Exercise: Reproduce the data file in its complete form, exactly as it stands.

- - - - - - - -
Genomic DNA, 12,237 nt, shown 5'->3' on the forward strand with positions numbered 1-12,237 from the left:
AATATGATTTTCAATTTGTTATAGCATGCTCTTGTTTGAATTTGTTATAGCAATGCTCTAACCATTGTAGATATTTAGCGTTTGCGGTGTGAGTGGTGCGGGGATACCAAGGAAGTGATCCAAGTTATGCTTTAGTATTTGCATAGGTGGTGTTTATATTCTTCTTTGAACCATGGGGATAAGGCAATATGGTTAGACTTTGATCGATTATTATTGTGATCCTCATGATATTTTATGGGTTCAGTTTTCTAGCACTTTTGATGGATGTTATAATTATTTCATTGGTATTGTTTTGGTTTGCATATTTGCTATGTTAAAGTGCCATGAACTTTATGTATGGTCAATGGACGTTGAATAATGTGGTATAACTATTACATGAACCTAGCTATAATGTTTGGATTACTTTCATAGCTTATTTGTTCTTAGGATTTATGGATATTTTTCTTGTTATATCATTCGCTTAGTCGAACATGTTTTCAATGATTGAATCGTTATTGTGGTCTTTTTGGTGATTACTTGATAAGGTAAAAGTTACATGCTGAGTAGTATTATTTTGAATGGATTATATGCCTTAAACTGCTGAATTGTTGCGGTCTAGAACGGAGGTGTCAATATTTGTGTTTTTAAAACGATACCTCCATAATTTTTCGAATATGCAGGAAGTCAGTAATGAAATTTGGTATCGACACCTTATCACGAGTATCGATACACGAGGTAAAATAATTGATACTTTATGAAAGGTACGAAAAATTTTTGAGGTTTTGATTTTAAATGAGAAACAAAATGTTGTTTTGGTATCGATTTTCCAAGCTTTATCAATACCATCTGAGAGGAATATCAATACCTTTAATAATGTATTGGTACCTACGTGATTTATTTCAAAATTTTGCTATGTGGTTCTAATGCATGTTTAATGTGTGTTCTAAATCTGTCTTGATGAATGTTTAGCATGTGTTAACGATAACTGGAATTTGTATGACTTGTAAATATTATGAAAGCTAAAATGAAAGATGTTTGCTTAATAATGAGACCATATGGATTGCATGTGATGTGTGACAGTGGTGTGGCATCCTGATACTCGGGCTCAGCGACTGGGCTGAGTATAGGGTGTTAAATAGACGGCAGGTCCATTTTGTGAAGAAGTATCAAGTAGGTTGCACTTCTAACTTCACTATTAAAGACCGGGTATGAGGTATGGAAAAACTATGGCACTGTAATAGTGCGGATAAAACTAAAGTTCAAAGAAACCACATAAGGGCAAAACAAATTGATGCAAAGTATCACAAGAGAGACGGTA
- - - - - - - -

Genomic DNA, 12,237 nt, shown 5'->3' on the forward strand with positions numbered 1-12,237 from the left:
AATATGATTTTCAATTTGTTATAGCATGCTCTTGTTTGAATTTGTTATAGCAATGCTCTAACCATTGTAGATATTTAGCGTTTGCGGTGTGAGTGGTGCGGGGATACCAAGGAAGTGATCCAAGTTATGCTTTAGTATTTGCATAGGTGGTGTTTATATTCTTCTTTGAACCATGGGGATAAGGCAATATGGTTAGACTTTGATCGATTATTATTGTGATCCTCATGATATTTTATGGGTTCAGTTTTCTAGCACTTTTGATGGATGTTATAATTATTTCATTGGTATTGTTTTGGTTTGCATATTTGCTATGTTAAAGTGCCATGAACTTTATGTATGGTCAATGGACGTTGAATAATGTGGTATAACTATTACATGAACCTAGCTATAATGTTTGGATTACTTTCATAGCTTATTTGTTCTTAGGATTTATGGATATTTTTCTTGTTATATCATTCGCTTAGTCGAACATGTTTTCAATGATTGAATCGTTATTGTGGTCTTTTTGGTGATTACTTGATAAGGTAAAAGTTACATGCTGAGTAGTATTATTTTGAATGGATTATATGCCTTAAACTGCTGAATTGTTGCGGTCTAGAACGGAGGTGTCAATATTTGTGTTTTTAAAACGATACCTCCATAATTTTTCGAATATGCAGGAAGTCAGTAATGAAATTTGGTATCGACACCTTATCACGAGTATCGATACACGAGGTAAAATAATTGATACTTTATGAAAGGTACGAAAAATTTTTGAGGTTTTGATTTTAAATGAGAAACAAAATGTTGTTTTGGTATCGATTTTCCAAGCTTTATCAATACCATCTGAGAGGAATATCAATACCTTTAATAATGTATTGGTACCTACGTGATTTATTTCAAAATTTTGCTATGTGGTTCTAATGCATGTTTAATGTGTGTTCTAAATCTGTCTTGATGAATGTTTAGCATGTGTTAACGATAACTGGAATTTGTATGACTTGTAAATATTATGAAAGCTAAAATGAAAGATGTTTGCTTAATAATGAGACCATATGGATTGCATGTGATGTGTGACAGTGGTGTGGCATCCTGATACTCGGGCTCAGCGACTGGGCTGAGTATAGGGTGTTAAATAGACGGCAGGTCCATTTTGTGAAGAAGTATCAAGTAGGTTGCACTTCTAACTTCACTATTAAAGACCGGGTATGAGGTATGGAAAAACTATGGCACTGTAATAGTGCGGATAAAACTAAAGTTCAAAGAAACCACATAAGGGCAAAACAAATTGATGCAAAGTATCACAAGAGAGACGGTA